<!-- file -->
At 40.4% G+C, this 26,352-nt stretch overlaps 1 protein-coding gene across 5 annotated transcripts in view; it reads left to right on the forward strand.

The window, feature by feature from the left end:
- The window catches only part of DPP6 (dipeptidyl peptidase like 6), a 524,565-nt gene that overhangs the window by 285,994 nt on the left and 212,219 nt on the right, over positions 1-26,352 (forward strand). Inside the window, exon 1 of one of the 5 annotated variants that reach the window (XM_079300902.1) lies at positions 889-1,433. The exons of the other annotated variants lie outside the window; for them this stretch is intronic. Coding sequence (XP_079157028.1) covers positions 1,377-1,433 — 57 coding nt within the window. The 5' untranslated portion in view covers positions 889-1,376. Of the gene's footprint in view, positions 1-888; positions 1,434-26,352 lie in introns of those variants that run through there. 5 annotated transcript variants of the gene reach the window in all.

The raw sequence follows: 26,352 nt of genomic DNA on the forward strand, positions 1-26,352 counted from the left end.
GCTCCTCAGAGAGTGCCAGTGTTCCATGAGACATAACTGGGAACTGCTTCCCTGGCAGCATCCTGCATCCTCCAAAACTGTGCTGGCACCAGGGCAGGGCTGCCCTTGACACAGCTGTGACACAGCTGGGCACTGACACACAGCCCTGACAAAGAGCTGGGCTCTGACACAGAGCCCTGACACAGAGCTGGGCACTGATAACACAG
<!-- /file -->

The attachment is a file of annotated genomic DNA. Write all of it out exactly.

At 40.4% G+C, this 26,352-nt stretch overlaps 1 protein-coding gene across 5 annotated transcripts in view; it reads left to right on the forward strand.

The window, feature by feature from the left end:
- The window catches only part of DPP6 (dipeptidyl peptidase like 6), a 524,565-nt gene that overhangs the window by 285,994 nt on the left and 212,219 nt on the right, over positions 1-26,352 (forward strand). Inside the window, exon 1 of one of the 5 annotated variants that reach the window (XM_079300902.1) lies at positions 889-1,433. The exons of the other annotated variants lie outside the window; for them this stretch is intronic. Coding sequence (XP_079157028.1) covers positions 1,377-1,433 — 57 coding nt within the window. The 5' untranslated portion in view covers positions 889-1,376. Of the gene's footprint in view, positions 1-888; positions 1,434-26,352 lie in introns of those variants that run through there. 5 annotated transcript variants of the gene reach the window in all.

The raw sequence follows: 26,352 nt of genomic DNA on the forward strand, positions 1-26,352 counted from the left end.
GCTCCTCAGAGAGTGCCAGTGTTCCATGAGACATAACTGGGAACTGCTTCCCTGGCAGCATCCTGCATCCTCCAAAACTGTGCTGGCACCAGGGCAGGGCTGCCCTTGACACAGCTGTGACACAGCTGGGCACTGACACACAGCCCTGACAAAGAGCTGGGCTCTGACACAGAGCCCTGACACAGAGCTGGGCACTGATAACACAG